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Posted 13 July 2020 - 12:37 PM

I agree with Tapio - the Optec Lepus will work with this scope as well as the AP27TVPH. 

 

CS!



#12 bcotop

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Posted 13 July 2020 - 12:43 PM

Thanks all for the input.

 

Do these FL reducers require any adapters to connect to the scope or a CCD camera.



#13 Tapio

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Posted 13 July 2020 - 01:53 PM

There is a specific back focus distance required for each reducer.

Here's a diagram for Lepus:
https://www.optecinc...s_backfocus.pdf

 

There are adapters for it and it depends on the camera you are using - each camera has specific flange distance.

https://www.optecinc...lepus/19407.htm



#14 bcotop

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Posted 13 July 2020 - 02:06 PM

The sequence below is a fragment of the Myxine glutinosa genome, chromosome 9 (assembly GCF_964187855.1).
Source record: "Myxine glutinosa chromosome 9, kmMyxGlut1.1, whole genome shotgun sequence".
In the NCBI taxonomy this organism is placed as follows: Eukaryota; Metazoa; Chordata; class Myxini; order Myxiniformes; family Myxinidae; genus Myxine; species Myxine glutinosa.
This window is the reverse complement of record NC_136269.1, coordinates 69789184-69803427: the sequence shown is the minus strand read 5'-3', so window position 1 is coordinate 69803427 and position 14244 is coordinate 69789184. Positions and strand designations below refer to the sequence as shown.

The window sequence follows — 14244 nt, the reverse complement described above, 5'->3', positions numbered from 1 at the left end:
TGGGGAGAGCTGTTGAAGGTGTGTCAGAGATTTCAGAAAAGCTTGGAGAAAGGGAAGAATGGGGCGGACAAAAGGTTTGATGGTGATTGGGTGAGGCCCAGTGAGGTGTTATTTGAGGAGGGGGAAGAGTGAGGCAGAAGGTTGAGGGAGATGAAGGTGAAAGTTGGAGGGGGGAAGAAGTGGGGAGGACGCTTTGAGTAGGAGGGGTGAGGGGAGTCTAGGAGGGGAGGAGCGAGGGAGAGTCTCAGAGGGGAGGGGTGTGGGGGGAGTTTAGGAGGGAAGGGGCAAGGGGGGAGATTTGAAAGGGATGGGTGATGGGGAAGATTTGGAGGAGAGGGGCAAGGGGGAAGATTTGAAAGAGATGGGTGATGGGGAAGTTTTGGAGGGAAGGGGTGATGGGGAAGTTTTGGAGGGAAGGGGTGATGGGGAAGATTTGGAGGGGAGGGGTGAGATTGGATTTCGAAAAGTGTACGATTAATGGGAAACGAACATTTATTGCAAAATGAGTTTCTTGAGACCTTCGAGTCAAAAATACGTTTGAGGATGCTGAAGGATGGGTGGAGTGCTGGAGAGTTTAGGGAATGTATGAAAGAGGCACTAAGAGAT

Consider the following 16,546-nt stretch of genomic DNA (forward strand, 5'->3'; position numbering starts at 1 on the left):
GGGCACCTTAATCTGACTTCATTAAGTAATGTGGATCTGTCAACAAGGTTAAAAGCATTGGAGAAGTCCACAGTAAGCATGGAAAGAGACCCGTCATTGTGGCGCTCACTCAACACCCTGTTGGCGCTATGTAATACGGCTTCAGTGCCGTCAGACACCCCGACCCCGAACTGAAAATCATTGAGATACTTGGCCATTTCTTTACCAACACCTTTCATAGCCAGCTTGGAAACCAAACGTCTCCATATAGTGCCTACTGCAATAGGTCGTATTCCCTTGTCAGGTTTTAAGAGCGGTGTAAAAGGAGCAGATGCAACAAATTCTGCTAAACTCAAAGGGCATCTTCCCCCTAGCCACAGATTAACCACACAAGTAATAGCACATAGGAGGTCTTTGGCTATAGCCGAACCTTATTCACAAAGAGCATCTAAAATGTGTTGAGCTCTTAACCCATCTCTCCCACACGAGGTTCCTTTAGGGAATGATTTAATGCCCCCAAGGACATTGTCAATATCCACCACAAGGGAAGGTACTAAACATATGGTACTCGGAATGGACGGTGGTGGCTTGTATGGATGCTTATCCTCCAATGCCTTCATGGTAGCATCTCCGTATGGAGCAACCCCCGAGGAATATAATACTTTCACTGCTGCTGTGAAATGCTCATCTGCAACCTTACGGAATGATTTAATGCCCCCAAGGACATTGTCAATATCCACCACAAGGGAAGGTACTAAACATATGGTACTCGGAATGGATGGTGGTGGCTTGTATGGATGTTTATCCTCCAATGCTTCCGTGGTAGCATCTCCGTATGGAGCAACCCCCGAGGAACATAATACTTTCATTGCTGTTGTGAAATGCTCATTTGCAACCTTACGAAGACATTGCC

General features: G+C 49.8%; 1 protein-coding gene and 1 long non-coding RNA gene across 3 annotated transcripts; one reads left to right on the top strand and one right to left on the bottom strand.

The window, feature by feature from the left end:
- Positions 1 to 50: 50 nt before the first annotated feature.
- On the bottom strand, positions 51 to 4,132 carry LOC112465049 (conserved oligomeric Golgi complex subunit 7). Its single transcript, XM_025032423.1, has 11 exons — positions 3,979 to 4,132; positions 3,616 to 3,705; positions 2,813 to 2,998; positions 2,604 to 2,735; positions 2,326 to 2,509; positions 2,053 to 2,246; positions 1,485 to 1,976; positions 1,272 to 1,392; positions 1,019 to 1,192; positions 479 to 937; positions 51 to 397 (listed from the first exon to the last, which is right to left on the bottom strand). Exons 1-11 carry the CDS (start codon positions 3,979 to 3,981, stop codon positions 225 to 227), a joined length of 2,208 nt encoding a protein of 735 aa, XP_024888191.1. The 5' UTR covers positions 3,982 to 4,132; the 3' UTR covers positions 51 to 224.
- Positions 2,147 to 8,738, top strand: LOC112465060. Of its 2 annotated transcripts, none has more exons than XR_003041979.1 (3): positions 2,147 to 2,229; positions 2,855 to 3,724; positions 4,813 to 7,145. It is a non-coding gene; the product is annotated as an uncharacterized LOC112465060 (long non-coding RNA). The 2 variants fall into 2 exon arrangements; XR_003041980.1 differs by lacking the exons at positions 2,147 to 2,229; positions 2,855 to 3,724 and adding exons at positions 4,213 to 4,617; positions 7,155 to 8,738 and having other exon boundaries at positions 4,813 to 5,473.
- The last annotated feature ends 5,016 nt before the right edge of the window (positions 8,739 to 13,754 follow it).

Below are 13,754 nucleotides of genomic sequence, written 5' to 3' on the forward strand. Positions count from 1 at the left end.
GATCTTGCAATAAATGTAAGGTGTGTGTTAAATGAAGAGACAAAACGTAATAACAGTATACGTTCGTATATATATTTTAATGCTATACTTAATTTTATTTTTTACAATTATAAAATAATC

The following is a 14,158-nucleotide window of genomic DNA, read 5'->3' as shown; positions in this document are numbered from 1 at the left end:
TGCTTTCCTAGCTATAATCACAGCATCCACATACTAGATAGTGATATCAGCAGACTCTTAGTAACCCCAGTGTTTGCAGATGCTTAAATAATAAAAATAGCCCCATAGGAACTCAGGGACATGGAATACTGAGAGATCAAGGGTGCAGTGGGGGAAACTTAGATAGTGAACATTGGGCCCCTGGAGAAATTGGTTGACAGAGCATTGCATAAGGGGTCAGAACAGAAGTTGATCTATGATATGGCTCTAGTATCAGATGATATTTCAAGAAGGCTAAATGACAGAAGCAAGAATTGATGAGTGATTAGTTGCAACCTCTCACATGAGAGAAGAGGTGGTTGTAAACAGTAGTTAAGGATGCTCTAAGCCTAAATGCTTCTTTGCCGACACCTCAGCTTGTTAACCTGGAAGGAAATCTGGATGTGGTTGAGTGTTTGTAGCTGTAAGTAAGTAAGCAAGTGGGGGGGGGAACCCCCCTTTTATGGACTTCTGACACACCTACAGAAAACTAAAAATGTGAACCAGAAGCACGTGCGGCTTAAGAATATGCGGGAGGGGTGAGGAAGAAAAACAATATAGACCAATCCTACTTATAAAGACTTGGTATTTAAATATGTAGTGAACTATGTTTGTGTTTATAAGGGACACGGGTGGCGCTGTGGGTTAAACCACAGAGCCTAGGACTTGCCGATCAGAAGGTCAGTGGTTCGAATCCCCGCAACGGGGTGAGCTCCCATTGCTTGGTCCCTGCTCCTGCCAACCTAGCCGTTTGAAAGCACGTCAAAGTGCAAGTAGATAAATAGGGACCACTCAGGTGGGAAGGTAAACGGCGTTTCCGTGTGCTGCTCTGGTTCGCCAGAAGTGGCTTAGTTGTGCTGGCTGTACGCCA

Thanks



#15 bcotop

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Posted 14 July 2020 - 08:12 AM

Hi All,

 

Just wanted to provide a follow up. I priced out using the AP27TVPH and it requires all the below for my Meade F/8 ACF.

 

To start, you will need to replace the visual back on the Meade with the ADASCTLM27.  https://www.astro-ph....com/adasctlm27
·         Next comes the 27TVPH.  https://www.astro-physics.com/27tvph
·         Then you can add a 2.7” extension or two.   Extensions increase compression, but decrease the size of the fully illuminated circle.  You don’t need any extensions for the 27TVPH to work at ~85-90% compression.   You might want to start with none, and then add something like the A3504-A (1.25”) after you’ve done a bit of imaging.  SCT’s don’t follow the rules for easy compression calculation, but I wouldn’t try to get too much, or focus becomes a problem.  https://www.astro-physics.com/a350
·         Then comes the 2.7” to 2” adapter – the ADA2003A.  https://www.astro-physics.com/ada2003a
·         The last piece is the PFCLEOS camera adapter.  https://www.astro-physics.com/pfcleos

 

All in all 5 separate pieces to use my DSLV at a cost of $572. YIKES. I'm going to see what I come up with using the Lepus and see if it comes out any cheaper. Sure wish Meade would make a telecommuter for their own ACF tubes.